I am using password owner grant flow to authenticate user and able to fetch access_token successfully. In access_token, i also want roles, group too. For this, i installed Authorisation Extension and also published rule (enabled toggle buttons for storing roles,group & permission into access_token).
1). Tried passing scope as mentioned in docs i.e groups,roles but when recevied access_token got decrypted using JWT.io plugin , i found that groups,roles scope got ignored.
groups as scopes will only automatically add that information (if available at the user level) to the issued ID token (never to the access token) and only when the request is performed using a legacy authentication pipeline. If you’re performing a request that returns an access token valid for your own API then you’re not using the legacy pipeline.
The non-legacy pipeline strictly follows the OpenID Connect specification and does not include (not even for the ID token) the non-standard information about roles and groups as these are not standard claims defined by the spec.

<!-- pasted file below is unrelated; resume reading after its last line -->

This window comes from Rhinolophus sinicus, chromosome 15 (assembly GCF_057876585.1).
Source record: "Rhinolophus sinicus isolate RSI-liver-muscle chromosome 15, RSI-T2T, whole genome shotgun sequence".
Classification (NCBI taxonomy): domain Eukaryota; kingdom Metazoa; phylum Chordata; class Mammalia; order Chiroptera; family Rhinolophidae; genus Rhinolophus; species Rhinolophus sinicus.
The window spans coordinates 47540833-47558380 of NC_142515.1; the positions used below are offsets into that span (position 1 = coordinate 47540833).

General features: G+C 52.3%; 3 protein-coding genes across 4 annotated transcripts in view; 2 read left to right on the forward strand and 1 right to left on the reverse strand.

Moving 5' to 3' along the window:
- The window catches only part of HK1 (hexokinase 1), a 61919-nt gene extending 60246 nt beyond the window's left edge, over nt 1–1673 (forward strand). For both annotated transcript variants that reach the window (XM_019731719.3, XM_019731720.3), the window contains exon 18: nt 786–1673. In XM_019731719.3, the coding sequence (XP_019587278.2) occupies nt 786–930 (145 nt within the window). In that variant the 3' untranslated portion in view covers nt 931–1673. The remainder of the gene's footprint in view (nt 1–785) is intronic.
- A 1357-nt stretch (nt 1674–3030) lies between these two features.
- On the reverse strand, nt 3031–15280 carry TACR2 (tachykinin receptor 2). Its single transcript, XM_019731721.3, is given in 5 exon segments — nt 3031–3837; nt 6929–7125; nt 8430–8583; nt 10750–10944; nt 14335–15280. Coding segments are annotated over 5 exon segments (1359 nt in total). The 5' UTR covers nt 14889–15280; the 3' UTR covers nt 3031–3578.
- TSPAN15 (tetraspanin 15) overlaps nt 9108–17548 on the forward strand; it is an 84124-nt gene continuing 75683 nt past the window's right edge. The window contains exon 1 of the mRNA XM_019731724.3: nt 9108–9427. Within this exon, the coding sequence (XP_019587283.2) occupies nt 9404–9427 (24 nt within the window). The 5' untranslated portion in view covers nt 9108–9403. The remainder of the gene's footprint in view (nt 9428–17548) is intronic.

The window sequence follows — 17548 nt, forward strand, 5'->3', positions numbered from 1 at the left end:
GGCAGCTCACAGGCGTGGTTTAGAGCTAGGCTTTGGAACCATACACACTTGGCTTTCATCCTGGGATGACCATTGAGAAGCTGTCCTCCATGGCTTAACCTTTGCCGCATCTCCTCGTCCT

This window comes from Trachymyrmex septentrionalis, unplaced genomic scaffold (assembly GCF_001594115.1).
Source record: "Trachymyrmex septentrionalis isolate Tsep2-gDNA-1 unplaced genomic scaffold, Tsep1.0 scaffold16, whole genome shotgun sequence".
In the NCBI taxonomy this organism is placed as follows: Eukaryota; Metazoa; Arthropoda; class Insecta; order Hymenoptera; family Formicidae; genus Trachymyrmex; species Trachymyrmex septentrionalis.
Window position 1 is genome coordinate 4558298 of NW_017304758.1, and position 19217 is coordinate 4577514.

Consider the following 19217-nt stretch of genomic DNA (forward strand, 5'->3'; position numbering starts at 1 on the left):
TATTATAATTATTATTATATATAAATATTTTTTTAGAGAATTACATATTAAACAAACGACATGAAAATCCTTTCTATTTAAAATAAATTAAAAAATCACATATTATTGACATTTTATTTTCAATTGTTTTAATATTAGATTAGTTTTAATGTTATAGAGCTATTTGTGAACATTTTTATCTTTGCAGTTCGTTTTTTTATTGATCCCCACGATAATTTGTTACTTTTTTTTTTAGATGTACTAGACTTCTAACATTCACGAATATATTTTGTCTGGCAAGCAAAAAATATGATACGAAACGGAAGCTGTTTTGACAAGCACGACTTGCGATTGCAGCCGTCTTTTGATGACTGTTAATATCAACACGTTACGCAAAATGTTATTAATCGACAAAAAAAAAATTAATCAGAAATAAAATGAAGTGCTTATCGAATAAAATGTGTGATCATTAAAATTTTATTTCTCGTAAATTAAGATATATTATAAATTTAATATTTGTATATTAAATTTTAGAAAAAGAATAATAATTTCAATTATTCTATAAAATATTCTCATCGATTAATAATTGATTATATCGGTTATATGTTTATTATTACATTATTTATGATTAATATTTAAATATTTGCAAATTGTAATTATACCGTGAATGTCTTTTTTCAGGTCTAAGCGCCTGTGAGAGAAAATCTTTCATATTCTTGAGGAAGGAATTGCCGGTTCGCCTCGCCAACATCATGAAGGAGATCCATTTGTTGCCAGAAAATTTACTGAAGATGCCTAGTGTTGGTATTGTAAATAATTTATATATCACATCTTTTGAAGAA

If you want to include custom information in the issued tokens (either ID token or access token) then you should check the reference documentation on how to add custom claims.
Basically, create a rule that runs after the rule that the authorization extension created and set custom claims in the issued tokens based on the information at the user object (placed by the extension rule); for example,
context.accessToken"https://myapp.example.com/roles"] = user.roles.
@jmangelo thanx for quick reply.
As per your comment, i am able to get group,roles and permission into access_token. With the same access_token, i am calling my web-api (set up correctly by following asp.net core web-api quickStart). But when debug, i am unable to find custom claims i.e. roles,group & permissions? As a result of which any method as below , wont be able to called.
[Authorize(Roles = “Admin”)]
@jmangelo :- can u plz provide me suggestions so that i can move further.
The suggestion made was for the problem of including that data in the issued token. The problem of using
Authorize attribute to automatically check the included data is specific to how the access token is being processed in the receiving API. IIRC, in .NET you can configure it to treat a custom claim as the source of roles information. For example, for a ClaimsIdentity there’s a constructor that allows you to do it.